Wednesday, January 7, 2009

New Year's Resolutions for antique booth owners

I antique a lot. (Yes, a noun as a verb. I'm on the bandwagon. Sorry.) Most of the antique shops/stores around here in the greater Nashville area are what's called antique malls. They are large, although not always, spaces broken up into booths. Each booth is rented out by a different dealer and they fill the space with whatever they want. There is a booth rental fee and the store owner pays all the utilities and staffs the register. Most of you are probably familiar with the set-up, but I thought I would explain.

It's a great system IF you have a good eye. I shop a lot, though, and I keep up with the wares in various booths and the turnover and sometimes it's frequent. Booth rentals are generally not that high ($300 - $500 a month around here, depending on the size) and it's a great way for a stay-at-home mom or creative full time accountant to break out and make a little extra money doing what they love. Unfortunately, I sometimes think people think "I can do this" and jump when they shouldn't.

So here is my manifesto of things booth owners should keep in mind:

1. Painting it white: Simply painting something white and replacing the knobs will not enhance furniture's value. If it's cheap, it will only look like cheap painted furniture. Just because something is old, doesn't mean it's quality. I'm sure the booth owner in the first photo was going for "cottage" but that look is so over. If you have a hard time understanding when something is over, just ask yourself this question... are they knocking this off at Target? If the answer is "yes", then don't put it in your booth. I'm not even sure they are selling Rachel Ashwell's "cottage" line at Target any more, so that's more proof that the look is really really over. (Sidebar: I would be more interested in this piece if it was painted a high gloss pink.)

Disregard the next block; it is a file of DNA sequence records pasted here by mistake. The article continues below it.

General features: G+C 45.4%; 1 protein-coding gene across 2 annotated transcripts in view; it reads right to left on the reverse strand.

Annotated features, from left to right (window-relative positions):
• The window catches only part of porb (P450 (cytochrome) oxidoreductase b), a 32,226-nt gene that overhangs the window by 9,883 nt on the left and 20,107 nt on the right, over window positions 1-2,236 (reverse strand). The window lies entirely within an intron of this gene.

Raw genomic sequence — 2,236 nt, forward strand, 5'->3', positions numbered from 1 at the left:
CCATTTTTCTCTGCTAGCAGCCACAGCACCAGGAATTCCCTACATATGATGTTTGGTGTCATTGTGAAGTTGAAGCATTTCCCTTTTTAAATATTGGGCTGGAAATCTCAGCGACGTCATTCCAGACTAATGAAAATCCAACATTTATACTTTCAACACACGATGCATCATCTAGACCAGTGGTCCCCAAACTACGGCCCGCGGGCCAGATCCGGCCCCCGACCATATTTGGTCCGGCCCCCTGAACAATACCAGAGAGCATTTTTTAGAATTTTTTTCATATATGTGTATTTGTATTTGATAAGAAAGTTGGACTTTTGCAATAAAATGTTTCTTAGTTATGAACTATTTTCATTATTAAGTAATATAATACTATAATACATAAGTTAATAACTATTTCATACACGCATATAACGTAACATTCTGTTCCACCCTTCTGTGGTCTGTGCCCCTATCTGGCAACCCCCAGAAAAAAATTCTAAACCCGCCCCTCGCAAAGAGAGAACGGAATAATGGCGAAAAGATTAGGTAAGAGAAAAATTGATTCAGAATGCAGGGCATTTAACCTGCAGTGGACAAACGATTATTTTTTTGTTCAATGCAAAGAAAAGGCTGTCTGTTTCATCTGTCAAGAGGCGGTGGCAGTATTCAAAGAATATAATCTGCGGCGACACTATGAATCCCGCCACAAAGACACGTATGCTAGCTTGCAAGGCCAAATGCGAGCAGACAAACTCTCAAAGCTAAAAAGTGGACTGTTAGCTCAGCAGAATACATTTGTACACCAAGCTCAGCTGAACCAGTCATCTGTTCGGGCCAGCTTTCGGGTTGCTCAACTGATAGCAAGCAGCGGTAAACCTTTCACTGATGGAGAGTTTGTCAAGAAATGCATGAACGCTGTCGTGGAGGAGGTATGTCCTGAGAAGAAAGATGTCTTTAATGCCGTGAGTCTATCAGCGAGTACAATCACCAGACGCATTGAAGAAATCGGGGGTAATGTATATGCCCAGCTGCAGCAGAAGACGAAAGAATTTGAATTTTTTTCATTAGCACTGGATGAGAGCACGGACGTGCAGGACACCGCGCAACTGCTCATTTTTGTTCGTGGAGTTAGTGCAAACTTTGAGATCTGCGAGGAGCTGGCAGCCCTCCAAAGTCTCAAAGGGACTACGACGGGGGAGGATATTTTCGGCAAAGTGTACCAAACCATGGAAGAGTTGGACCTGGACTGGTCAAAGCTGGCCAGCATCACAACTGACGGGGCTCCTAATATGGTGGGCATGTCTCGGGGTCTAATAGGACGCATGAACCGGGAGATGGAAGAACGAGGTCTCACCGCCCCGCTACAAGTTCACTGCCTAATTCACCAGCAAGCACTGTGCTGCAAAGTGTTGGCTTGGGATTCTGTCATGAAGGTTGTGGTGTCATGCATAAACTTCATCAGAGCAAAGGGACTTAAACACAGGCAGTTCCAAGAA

2. Fringe on a lamp shade: I'm totally baffled as to why an antique mall operator would allow a booth owner to sell this in an "antique mall", but go figure. Anyway... if you can buy it at Kirklands, don't put it in a booth.

3. Tapestries: These were machine made in massive quantities. Just because you saw it on Dynasty doesn't make it quality or in style. Stay away. And the quasi-Mediterranean feel is not a plus, it's a minus. Also stay away from anything "Tuscan". Yuck.

4. "Chippy": I wasn't crazy over this trend when it came out, but it's really over. Stop doing it.

5. Hideous oil paintings: These are painted in massive quantities in sweat shops abroad. There is nothing artistic about it. Just because you're selling an oil painting doesn't mean you are selling something valuable.

So in conclusion, an item isn't worth putting in your booth just because it's old or has the perception of value. There was lots of crappy furniture made in the 50's, 40's, 30's and before. At the moment you think "oooh... an oil painting. That's good, right? Maybe I'll buy it and put it in my booth" remember this and don't. Please be discerning and study. Read House Beautiful, Southern Accents, Domino, even Southern Living... anything current. Pay attention. I love the booth owner. It takes dedication and a sense of adventure to do what you do, but I want you to still be around a few months from now. Keep these tips in mind and maybe you will.


Pigtown-Design said...

agreed! when i was doing architectural salvage, we had a section for furnishings and we worked really hard not to have crap in the shop. we had unique things, but they had to have some sort of redeeming feature.

Anonymous said...

I hear what you are saying, but also, I think you are being a bit over critical. "To each his own". What you may not like and may regard as hideous, someone else may adore. And it takes only one person to make a sale.

eclecticentertaining said...

Perhaps I was a little harsh in a few of my assessments, but, as you said, "to each his own." This is my own opinion. I'm happy to post yours.
Thanks for the dialogue.

Anonymous said...

A few years ago, I might have agreed with you. Then I volunteered to work one day a week at the large mall where I was a vendor. I was totally shocked at some of the things that sold. I realized that each person is in a different place on the antiques/home decor trail. I didn't change what I was selling. . .but I did realize that the longer we are involved, the more critical our eye becomes, but that doesn't mean that everybody is in the same place. So there might very well be a market for the things that we wouldn't want.